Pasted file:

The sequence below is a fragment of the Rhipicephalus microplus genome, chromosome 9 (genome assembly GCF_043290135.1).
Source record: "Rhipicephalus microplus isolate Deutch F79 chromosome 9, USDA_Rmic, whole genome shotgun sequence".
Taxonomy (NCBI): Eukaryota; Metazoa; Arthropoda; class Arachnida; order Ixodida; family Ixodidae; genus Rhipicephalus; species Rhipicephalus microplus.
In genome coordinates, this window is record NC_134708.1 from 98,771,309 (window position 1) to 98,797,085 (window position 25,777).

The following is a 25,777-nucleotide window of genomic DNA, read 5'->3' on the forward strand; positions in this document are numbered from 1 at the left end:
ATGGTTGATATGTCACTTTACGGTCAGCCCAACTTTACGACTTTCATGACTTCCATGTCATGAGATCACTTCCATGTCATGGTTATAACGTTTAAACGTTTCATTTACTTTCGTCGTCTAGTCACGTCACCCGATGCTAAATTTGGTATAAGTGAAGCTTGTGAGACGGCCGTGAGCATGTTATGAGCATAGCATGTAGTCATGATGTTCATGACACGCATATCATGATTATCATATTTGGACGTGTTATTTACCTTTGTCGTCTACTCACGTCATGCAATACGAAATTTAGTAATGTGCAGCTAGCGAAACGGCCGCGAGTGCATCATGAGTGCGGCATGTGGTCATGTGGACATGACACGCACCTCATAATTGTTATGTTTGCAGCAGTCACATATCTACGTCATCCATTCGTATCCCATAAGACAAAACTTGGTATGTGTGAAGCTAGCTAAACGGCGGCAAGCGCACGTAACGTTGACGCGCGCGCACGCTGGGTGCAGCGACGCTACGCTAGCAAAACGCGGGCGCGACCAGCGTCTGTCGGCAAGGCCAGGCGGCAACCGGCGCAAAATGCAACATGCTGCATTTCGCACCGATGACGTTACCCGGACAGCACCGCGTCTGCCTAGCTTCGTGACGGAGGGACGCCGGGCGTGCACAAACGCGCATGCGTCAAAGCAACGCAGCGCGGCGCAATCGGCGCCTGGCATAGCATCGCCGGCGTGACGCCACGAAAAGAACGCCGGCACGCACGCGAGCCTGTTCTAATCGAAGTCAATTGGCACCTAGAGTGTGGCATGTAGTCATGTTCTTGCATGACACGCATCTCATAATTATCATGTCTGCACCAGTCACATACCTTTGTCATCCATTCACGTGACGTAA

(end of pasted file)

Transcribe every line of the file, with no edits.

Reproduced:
The sequence below is a fragment of the Rhipicephalus microplus genome, chromosome 9 (genome assembly GCF_043290135.1).
Source record: "Rhipicephalus microplus isolate Deutch F79 chromosome 9, USDA_Rmic, whole genome shotgun sequence".
Taxonomy (NCBI): Eukaryota; Metazoa; Arthropoda; class Arachnida; order Ixodida; family Ixodidae; genus Rhipicephalus; species Rhipicephalus microplus.
In genome coordinates, this window is record NC_134708.1 from 98,771,309 (window position 1) to 98,797,085 (window position 25,777).

The following is a 25,777-nucleotide window of genomic DNA, read 5'->3' on the forward strand; positions in this document are numbered from 1 at the left end:
ATGGTTGATATGTCACTTTACGGTCAGCCCAACTTTACGACTTTCATGACTTCCATGTCATGAGATCACTTCCATGTCATGGTTATAACGTTTAAACGTTTCATTTACTTTCGTCGTCTAGTCACGTCACCCGATGCTAAATTTGGTATAAGTGAAGCTTGTGAGACGGCCGTGAGCATGTTATGAGCATAGCATGTAGTCATGATGTTCATGACACGCATATCATGATTATCATATTTGGACGTGTTATTTACCTTTGTCGTCTACTCACGTCATGCAATACGAAATTTAGTAATGTGCAGCTAGCGAAACGGCCGCGAGTGCATCATGAGTGCGGCATGTGGTCATGTGGACATGACACGCACCTCATAATTGTTATGTTTGCAGCAGTCACATATCTACGTCATCCATTCGTATCCCATAAGACAAAACTTGGTATGTGTGAAGCTAGCTAAACGGCGGCAAGCGCACGTAACGTTGACGCGCGCGCACGCTGGGTGCAGCGACGCTACGCTAGCAAAACGCGGGCGCGACCAGCGTCTGTCGGCAAGGCCAGGCGGCAACCGGCGCAAAATGCAACATGCTGCATTTCGCACCGATGACGTTACCCGGACAGCACCGCGTCTGCCTAGCTTCGTGACGGAGGGACGCCGGGCGTGCACAAACGCGCATGCGTCAAAGCAACGCAGCGCGGCGCAATCGGCGCCTGGCATAGCATCGCCGGCGTGACGCCACGAAAAGAACGCCGGCACGCACGCGAGCCTGTTCTAATCGAAGTCAATTGGCACCTAGAGTGTGGCATGTAGTCATGTTCTTGCATGACACGCATCTCATAATTATCATGTCTGCACCAGTCACATACCTTTGTCATCCATTCACGTGACGTAA